Dover International Speedway (DIS) may not be one of NASCAR’s longest tracks, but the one-mile concrete oval with 24-degree banking is known as the “Monster Mile” because of the challenge it presents to competitors.
Drivers will feel the fast edge of DIS on June 1 when the FedEx 400 benefiting Autism Speaks NASCAR Sprint Cup Series race begins. Some drivers have mentioned in the past that it’s like racing in a large white bowl.
In 2008, to emphasize the difficulty of the concrete track, Dover erected a 46-foot tall, 20-ton statue named Miles the Monster that grasps a stock car in his raised right hand. Miles looks like his many muscles are formed from bold concrete. The full-sized stock car looks helpless.
Perhaps that is a good prediction of what drivers experience at Dover. NASCAR fans may want to examine how some of their favorite drivers view their fast time on the concrete corners.
Gordon is the points leader and has a win to qualify him for the Chase for the Sprint Cup. He is in position to charge and gamble for more wins and bonus points.
“I enjoy racing at Dover because of high speeds, high-banked corners and high-banked straightaways,” Gordon said. “You are constantly on the edge. You can find trouble quickly. The groove widens out and we can run low, middle or high. This place is tricky.”
Logano began his NASCAR career in the Nationwide Series at Dover six years ago at age 18 and returns now at 24 with the lead on the Chase chart. If NASCAR reset the points for Chase configuration right now, Logano would be on top with two wins and points.
“Dover is one of those tracks that I’ve taken a liking to over the years. I’ve really figured out what it takes to get a car around there,” Logano said. “I can then relate that back to my team and my crew chief and we can get the car dialed in just like I need it.”
Busch likes to drive on the edge, and Dover provides ample opportunity for that driving style.
“Dover, being a concrete track, is challenging,” Busch said. “The way tires wear out. The way the rubber gets put down there. You’ve got to be fast through the corner. Two-thirds of your lap time is through the turn rather than down the straightaway.”
Earnhardt’s fans would love to see him add to his huge win at the Daytona 500.
“I learned that Jimmie is really hard to beat at Dover,” Earnhardt said. “I like racing there. We will just have to be really aggressive.”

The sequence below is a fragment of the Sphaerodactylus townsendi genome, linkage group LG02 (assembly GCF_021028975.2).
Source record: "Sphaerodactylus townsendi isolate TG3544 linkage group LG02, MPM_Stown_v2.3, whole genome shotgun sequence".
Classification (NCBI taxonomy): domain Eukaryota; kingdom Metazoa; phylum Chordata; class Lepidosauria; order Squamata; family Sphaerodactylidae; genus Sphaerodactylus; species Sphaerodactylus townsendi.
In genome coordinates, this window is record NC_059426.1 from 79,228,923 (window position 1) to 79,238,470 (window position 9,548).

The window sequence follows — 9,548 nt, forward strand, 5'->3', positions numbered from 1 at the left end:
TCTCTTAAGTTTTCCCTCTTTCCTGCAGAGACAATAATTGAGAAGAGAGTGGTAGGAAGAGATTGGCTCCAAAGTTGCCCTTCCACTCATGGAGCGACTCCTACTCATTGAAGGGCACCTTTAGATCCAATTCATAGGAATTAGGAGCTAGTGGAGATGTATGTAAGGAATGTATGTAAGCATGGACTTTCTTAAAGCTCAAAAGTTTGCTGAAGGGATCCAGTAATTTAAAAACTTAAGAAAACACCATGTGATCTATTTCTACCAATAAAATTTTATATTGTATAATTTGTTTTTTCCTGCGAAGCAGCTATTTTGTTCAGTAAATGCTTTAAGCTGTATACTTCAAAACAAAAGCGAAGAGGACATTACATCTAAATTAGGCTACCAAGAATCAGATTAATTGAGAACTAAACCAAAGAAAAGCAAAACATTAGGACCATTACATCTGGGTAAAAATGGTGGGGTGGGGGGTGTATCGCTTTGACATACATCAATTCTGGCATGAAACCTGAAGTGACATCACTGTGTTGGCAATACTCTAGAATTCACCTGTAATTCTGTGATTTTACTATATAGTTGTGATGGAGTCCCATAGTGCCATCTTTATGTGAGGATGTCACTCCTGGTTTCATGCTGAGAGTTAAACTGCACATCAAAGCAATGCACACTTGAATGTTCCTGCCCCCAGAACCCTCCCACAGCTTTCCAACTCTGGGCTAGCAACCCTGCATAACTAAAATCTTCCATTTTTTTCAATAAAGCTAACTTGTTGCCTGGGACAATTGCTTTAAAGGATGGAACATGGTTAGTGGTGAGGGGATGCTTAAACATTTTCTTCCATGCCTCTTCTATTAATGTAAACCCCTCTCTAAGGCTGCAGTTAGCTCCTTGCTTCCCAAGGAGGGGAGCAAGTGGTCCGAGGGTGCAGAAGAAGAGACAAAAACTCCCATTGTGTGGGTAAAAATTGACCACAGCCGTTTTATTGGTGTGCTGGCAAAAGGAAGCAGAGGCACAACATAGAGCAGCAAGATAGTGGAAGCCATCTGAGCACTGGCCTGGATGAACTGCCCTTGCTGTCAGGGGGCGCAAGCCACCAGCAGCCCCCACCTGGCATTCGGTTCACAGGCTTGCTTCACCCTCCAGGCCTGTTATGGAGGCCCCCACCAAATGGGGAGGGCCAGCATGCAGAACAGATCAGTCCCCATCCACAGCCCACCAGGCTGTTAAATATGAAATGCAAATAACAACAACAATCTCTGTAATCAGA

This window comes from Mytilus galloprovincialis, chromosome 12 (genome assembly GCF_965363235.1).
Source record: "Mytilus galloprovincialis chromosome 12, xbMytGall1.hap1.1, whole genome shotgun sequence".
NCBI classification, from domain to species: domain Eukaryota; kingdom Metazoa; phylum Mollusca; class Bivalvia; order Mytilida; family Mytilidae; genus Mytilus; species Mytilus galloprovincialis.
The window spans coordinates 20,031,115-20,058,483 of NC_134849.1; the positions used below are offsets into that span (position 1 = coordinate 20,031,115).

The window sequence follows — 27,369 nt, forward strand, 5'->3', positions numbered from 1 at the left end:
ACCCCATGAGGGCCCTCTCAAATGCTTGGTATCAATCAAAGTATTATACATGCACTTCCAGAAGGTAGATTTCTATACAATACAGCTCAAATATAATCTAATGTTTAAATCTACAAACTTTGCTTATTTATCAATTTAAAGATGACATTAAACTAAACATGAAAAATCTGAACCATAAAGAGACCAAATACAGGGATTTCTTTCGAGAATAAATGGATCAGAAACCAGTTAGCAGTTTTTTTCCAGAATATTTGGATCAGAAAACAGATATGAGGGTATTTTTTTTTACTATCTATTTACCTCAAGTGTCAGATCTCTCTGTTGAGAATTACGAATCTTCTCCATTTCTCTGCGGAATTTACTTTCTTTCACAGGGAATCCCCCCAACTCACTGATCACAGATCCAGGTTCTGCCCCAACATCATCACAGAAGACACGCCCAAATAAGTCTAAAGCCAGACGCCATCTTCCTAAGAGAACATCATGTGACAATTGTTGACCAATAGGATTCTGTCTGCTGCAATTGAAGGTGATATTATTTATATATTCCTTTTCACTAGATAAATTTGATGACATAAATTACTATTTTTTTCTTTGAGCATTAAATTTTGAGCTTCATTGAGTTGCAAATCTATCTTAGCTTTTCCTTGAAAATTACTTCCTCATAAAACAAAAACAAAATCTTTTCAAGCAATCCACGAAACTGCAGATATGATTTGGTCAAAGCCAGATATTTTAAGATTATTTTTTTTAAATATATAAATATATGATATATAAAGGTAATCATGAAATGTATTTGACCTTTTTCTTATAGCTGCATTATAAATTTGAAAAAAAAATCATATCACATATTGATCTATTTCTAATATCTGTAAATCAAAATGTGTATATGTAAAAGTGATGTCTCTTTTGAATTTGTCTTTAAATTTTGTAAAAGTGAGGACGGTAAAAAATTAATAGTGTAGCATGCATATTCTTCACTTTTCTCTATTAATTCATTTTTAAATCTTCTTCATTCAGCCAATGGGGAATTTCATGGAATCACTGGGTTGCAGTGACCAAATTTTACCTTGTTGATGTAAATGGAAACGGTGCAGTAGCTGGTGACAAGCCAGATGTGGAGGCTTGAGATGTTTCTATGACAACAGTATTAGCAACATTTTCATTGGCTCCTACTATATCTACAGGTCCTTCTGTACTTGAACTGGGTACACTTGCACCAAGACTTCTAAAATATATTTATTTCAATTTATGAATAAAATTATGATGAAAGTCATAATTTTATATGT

Perhaps some mild-mannered dude smuggled all remaining Kryptonite out of the Charlotte area, because Johnson and the No. 48 team returned to prime winning form last week. The cape might be back at Dover.
“I absolutely love Dover,” Johnson said. “It is one of my favorite tracks by far. We have run so well there in the past and it’s a great track for the No. 48 team and coming off of a win in Charlotte we will have some momentum.”
Kenseth is having a good year, with nine top-10 finishes, but he and the No. 20 team need to chase the skunk out of Victory Lane and finally grasp a trophy.
“All cars are going to be incredibly fast,” Kenseth said. “It’s going to be even harder to pass. Track position will be more important than ever. Keeping right-front tires from blowing is also important. Dover is my favorite track. I’m excited to get there.”
Edwards may have found a new team, but as he keeps that a secret, he may find ways to get another win.
“We will go to Dover and the speeds are going to be higher than ever there with this new package,” Edwards said. “Qualifying and restarts will be very important and it will be a tough race for the drivers physically, and for the crews and the engine builders.”
Fans without tickets to the Monster Mile can enjoy the action June 1 at 1 p.m. on Fox.
FYI WIRZ is the select presentation of topics by Dwight Drum at Racetake.com. Unless otherwise noted, information and all quotes were obtained firsthand or from official release materials provided by sanction and team representatives.